When a use is logged in (Through open-id) we are creating a session variable named "UID" and storing the unique user-id in it. Later we are checking the session to see if the user is logged in. I think this is not the right way, but I could not force the team to change this, as I cannot show how this implementation can be cracked. Can anybody show me why (If yes) this implementation is bad?
I can see no situation where you should worry about a server-side Session value being obtained through a client-side exploit. There has been some concern about fake OpenID providers tricking users into passing credentials because of the lack of stature to OpenID, but generally it's unwarranted.
The implementation seems acceptable, but given that you are using ASP.NET you should consider using IIdentity and this ASP.NET OpenID provider:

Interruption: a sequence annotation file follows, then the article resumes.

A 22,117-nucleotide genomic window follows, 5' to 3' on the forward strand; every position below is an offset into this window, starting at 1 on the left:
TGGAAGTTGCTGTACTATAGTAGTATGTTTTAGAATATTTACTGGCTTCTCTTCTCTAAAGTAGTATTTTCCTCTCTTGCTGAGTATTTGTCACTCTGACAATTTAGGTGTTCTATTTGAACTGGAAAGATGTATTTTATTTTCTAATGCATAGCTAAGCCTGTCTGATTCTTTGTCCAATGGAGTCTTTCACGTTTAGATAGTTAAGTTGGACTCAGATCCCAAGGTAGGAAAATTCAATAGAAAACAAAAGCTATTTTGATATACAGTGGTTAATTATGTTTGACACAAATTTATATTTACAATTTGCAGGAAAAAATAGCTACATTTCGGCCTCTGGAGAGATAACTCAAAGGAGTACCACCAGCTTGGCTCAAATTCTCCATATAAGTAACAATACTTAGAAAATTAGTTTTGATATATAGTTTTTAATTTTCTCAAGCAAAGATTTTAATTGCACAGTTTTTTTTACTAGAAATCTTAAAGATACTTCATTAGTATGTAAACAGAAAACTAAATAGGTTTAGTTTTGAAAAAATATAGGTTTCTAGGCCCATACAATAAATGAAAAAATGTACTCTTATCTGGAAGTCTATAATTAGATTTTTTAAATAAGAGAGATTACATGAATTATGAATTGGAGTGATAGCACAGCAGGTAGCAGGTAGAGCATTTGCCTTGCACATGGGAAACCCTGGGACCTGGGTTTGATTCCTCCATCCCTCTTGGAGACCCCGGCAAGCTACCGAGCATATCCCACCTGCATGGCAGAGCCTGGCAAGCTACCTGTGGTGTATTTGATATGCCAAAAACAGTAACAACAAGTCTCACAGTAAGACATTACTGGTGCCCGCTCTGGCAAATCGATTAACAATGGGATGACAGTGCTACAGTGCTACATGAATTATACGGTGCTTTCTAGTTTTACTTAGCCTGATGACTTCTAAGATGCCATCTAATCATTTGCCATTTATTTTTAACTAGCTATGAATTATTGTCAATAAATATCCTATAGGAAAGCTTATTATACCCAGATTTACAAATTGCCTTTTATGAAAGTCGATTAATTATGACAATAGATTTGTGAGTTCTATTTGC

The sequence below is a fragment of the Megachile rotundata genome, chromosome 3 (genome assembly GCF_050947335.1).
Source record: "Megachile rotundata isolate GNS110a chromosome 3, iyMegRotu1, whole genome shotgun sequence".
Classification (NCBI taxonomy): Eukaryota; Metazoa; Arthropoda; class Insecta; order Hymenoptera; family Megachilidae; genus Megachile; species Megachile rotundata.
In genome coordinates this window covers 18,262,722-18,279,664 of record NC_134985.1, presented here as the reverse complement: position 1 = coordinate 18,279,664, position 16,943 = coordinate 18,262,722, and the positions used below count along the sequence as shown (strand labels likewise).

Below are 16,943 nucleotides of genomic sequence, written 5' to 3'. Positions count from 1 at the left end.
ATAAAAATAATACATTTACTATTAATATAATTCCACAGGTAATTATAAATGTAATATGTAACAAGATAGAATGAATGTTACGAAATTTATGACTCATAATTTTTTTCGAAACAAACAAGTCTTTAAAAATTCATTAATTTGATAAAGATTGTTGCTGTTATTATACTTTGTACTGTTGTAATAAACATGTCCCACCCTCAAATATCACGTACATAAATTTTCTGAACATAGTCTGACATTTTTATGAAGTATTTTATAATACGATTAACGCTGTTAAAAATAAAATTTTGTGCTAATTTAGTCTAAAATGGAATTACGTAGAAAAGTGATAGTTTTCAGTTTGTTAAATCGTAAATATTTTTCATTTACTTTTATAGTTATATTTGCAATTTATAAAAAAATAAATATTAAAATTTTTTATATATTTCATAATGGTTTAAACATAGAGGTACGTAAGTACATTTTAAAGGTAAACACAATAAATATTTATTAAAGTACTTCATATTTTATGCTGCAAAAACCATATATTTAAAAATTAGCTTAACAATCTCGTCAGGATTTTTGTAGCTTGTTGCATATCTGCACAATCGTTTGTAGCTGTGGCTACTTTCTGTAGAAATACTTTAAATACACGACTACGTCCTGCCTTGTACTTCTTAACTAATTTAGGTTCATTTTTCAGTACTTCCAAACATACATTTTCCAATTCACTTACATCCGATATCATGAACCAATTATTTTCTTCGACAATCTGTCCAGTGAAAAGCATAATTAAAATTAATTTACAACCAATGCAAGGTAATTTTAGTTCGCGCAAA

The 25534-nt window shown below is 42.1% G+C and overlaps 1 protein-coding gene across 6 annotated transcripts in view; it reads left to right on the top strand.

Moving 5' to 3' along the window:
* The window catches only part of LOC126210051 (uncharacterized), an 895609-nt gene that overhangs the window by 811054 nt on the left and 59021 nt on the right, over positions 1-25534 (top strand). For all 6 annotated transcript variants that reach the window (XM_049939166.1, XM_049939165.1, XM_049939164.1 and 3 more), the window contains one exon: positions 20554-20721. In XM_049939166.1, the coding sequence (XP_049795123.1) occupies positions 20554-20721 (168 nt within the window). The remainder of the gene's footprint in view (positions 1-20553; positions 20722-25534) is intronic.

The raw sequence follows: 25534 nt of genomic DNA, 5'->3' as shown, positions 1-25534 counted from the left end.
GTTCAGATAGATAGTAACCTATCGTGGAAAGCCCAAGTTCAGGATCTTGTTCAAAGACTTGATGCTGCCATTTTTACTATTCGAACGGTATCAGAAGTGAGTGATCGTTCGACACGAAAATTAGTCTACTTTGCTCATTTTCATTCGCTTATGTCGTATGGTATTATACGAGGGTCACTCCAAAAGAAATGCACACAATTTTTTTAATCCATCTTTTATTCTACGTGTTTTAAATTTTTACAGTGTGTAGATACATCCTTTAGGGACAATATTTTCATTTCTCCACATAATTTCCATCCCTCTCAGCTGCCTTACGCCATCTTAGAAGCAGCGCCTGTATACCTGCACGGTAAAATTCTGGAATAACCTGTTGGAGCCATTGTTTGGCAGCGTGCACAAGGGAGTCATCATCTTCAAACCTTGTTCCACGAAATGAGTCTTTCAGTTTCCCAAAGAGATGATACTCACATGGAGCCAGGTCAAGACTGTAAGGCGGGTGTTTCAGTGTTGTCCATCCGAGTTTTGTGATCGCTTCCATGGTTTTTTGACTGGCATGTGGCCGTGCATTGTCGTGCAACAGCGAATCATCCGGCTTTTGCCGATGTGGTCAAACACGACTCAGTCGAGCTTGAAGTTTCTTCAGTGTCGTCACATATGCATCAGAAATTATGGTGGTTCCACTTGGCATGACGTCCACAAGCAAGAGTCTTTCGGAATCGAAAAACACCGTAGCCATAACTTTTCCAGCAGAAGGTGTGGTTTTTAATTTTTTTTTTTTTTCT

It's well tested and has quite a bit of security code and API support built into it.
My first question would be, what is making you think this is not the right way?
Storing data in this way is very common, secure and it's localized specifically to a user. If you don't like using the session for other reasons such as handling sessions over multiple servers or having to serialize / deserialize the session to a data store (assuming non-memory session) then that is a different arguement but the security part shouldn't be the issue.
Also keep in mind the simplicty of using the session as well. It makes data access to user specific data that you need to access constantly, standard and consistent throughout your application.
EDIT based on comments:
I was wondering the same thing when I started using MVC as well and it seems to be totally fine. I couldn't find anything against the idea. I even asked this question because my custom authorize attribute had to access the session and I stored special role types in it that the out of the box authorization didn't quite fit.
As Nissan Fan stated, I can see no reason you should be fearful of a server-side session value being exploited.
Just out of curiosity, what are some of your reasons for thinking it's not the right way to go?